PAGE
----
KIEPERSOL, South Africa -- The marketing types write up the Blue
Mountain Lodge here as a kind of "Out of Africa" setting come to
life. They are right.
Furthermore, this small property on an estate of nearly 500
acres can be described as an upscale outpost little-known across
the Atlantic, but that may change.
Last year, the lodge came into American hands when Rex Maughan,
owner of Phoenix-based Forever Resorts, fell in love with the
property and bought it from its creators, Koobus and Valma
For the Bothas, Blue Mountain Lodge had been a family business
set on a large farm, where they still grow their own fruits and
vegetables. There are five kinds of avocados, for example.
The property, which pays 20% base commission, is located in
low-rise mountains a one-hour drive from Kruger National Park. But
the lodge is high enough -- at 2,000 feet above sea level -- to be
out of range of mosquitoes.
Until recently, Forever Resorts concentrated on domestic lodges
and hotels, often in park settings; houseboat and other boat
rentals; retail stores and restaurants; and a ranch.
Darla Cook, vice president of sales and marketing for Forever
Resorts, said Maughan is a conservationist who "wants to let more
people know about" Kruger National Park.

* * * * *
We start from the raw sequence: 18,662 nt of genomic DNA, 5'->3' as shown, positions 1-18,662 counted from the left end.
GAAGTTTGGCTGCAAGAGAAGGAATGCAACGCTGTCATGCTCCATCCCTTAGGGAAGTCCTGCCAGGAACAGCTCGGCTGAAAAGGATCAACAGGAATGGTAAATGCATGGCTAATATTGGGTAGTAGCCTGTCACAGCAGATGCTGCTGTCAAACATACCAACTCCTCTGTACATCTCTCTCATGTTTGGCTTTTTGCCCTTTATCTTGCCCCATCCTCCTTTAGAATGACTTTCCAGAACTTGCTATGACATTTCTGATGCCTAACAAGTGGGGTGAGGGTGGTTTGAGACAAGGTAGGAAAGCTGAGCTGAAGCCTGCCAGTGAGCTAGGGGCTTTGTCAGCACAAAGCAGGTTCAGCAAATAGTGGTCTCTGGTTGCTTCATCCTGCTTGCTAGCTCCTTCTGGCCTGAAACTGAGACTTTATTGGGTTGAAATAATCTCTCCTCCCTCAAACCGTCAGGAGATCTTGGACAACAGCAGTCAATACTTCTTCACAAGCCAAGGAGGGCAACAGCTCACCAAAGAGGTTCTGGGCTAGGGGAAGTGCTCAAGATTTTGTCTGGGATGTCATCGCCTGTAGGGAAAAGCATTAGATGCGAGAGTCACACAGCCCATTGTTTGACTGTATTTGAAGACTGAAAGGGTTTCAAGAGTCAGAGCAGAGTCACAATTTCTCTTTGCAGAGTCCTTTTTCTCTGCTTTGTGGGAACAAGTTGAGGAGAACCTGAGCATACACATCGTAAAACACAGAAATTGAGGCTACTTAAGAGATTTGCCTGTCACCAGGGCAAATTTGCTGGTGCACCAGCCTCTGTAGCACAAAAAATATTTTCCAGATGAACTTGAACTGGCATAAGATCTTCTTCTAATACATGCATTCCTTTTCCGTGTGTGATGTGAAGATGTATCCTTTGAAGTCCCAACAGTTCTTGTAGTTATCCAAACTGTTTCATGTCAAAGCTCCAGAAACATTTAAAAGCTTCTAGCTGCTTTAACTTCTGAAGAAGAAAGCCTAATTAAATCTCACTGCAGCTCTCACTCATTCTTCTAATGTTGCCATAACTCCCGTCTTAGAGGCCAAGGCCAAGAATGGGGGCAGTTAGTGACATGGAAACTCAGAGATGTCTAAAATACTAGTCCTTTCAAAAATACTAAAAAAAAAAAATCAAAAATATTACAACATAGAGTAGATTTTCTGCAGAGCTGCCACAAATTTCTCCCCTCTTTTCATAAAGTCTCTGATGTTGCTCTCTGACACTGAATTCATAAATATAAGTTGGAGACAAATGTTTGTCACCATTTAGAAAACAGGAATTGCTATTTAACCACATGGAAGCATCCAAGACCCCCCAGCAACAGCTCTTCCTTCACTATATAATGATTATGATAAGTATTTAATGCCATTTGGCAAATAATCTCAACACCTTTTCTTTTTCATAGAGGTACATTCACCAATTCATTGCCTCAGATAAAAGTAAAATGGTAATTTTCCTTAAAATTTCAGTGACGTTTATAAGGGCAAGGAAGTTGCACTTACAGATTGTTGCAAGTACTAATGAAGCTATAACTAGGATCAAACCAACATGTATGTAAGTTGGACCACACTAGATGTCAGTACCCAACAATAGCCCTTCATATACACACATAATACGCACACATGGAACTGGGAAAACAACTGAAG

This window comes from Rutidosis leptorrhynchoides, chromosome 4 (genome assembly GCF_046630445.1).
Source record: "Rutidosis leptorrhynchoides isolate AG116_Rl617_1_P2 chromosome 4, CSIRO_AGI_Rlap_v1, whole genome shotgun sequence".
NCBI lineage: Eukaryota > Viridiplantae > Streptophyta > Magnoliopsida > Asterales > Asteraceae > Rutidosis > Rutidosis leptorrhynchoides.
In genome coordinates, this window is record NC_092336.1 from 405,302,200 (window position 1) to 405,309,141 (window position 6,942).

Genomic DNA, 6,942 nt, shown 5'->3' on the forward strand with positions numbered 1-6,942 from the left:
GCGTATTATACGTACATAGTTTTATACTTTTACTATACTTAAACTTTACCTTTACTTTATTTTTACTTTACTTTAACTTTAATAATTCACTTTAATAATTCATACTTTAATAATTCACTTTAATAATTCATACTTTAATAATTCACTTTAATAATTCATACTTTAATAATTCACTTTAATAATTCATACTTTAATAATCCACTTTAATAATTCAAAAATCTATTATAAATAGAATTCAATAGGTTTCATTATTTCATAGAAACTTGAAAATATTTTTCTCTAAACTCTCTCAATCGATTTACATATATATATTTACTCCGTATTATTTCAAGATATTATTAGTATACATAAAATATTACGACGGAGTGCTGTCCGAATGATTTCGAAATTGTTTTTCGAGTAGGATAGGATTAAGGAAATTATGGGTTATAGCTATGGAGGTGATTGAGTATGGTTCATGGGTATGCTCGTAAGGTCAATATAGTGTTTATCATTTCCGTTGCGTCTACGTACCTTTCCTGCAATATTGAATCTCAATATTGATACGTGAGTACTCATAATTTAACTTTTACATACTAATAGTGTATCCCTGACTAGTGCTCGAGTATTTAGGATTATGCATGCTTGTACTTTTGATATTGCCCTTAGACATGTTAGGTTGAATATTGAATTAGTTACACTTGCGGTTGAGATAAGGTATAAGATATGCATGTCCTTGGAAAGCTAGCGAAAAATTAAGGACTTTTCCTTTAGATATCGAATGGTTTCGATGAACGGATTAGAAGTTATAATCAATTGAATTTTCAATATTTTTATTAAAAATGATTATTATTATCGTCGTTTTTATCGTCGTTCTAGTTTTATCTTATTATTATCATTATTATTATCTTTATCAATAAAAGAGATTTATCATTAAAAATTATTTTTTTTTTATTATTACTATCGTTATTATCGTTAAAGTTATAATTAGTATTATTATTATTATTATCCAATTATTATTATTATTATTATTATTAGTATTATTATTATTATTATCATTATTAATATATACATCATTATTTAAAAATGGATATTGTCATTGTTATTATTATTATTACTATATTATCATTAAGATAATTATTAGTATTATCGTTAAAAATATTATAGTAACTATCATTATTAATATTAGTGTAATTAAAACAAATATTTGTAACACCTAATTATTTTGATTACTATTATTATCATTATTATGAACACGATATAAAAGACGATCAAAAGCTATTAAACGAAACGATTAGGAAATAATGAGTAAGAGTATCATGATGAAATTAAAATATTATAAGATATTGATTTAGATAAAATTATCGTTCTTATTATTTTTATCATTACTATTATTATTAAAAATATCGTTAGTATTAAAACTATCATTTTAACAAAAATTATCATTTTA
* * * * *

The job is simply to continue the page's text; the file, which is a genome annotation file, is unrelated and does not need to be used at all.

Forever owns four other overseas properties; two are near Kruger
National Park: the 22-unit Tulani Safari Lodge and the 59-unit
Impala Inn. Its other overseas properties, acquired this year, are
Vergenoeg Castle in Windhoek, Namibia, and Hotel Kastely in Szirak,
Blue Mountain accommodates 34 guests in two manor houses (two
suites in each); a presidential suite; eight Victorian suites (in
four cottages, two suites each); and four quadrant suites.
I stayed in a Victorian suite; each of these units has a unique
decor, with themes ranging from French or Italian to a romantic
ambience. Each suite comprises a large room with fireplace, seating
area with sofa or wingbacks, bath with a tub and separate shower
plus a private veranda and views of the property's fields.
The chef, Elvis Minisi, is a member of the Shangan tribe who
learned to cook by watching his grandmother, who cooked for pioneer
Paul Kruger. Minisi described the learning experience: "I stole
with my eyes."
Examples of his inventiveness are sundried tomato with smoked
salmon; roast ostrich fillet; and pasta with vegetables "splashed
with turnip coulis," all of which I either ordered or tasted.
He makes chili and rose petal ice creams, but they weren't on
our menus. Breakfast and dinner are included in the room rates.
Only 7% of the property's business comes from the U.S.; the
bulk, 80%, originates in Europe, said Bradley Brouwer, Blue
Mountain's manager and Forever Resorts' director of marketing for
South Africa. Ninety percent of bookings come from agents.
Visitors might run into a celebrity or two, Brouwer said; at a
minimum, clients can sit in the chair where Nelson Mandela relaxed
on the veranda during his stay here.